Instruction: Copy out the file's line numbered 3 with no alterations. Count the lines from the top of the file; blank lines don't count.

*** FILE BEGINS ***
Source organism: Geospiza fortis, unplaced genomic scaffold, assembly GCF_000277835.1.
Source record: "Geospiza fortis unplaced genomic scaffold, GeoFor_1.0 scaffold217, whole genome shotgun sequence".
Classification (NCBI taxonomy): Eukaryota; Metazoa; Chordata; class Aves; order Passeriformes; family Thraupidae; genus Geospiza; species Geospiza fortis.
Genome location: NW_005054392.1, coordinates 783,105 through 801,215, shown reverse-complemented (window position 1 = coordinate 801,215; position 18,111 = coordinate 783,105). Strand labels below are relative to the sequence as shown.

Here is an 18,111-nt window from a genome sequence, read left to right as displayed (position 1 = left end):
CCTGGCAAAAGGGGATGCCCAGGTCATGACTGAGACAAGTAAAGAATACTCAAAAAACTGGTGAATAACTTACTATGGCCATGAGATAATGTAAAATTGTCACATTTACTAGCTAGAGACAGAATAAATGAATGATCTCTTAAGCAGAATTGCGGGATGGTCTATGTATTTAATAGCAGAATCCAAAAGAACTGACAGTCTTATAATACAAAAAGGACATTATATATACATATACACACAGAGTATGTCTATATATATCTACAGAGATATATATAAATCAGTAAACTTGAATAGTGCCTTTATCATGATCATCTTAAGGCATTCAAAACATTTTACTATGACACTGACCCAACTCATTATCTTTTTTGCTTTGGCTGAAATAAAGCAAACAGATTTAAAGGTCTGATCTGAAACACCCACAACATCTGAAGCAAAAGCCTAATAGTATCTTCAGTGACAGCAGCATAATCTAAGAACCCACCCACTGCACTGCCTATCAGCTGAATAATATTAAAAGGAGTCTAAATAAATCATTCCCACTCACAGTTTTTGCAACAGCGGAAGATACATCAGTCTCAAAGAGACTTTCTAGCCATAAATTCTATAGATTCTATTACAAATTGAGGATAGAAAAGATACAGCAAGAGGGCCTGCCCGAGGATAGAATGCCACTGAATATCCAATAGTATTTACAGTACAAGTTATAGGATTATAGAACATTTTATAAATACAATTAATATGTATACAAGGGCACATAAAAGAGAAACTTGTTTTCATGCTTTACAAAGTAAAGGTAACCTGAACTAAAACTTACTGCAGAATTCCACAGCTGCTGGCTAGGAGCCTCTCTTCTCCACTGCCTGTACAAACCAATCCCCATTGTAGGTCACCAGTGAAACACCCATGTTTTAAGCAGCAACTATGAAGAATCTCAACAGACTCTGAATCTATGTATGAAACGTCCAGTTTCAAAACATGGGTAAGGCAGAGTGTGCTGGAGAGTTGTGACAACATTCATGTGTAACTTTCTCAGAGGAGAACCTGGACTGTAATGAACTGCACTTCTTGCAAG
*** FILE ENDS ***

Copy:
Classification (NCBI taxonomy): Eukaryota; Metazoa; Chordata; class Aves; order Passeriformes; family Thraupidae; genus Geospiza; species Geospiza fortis.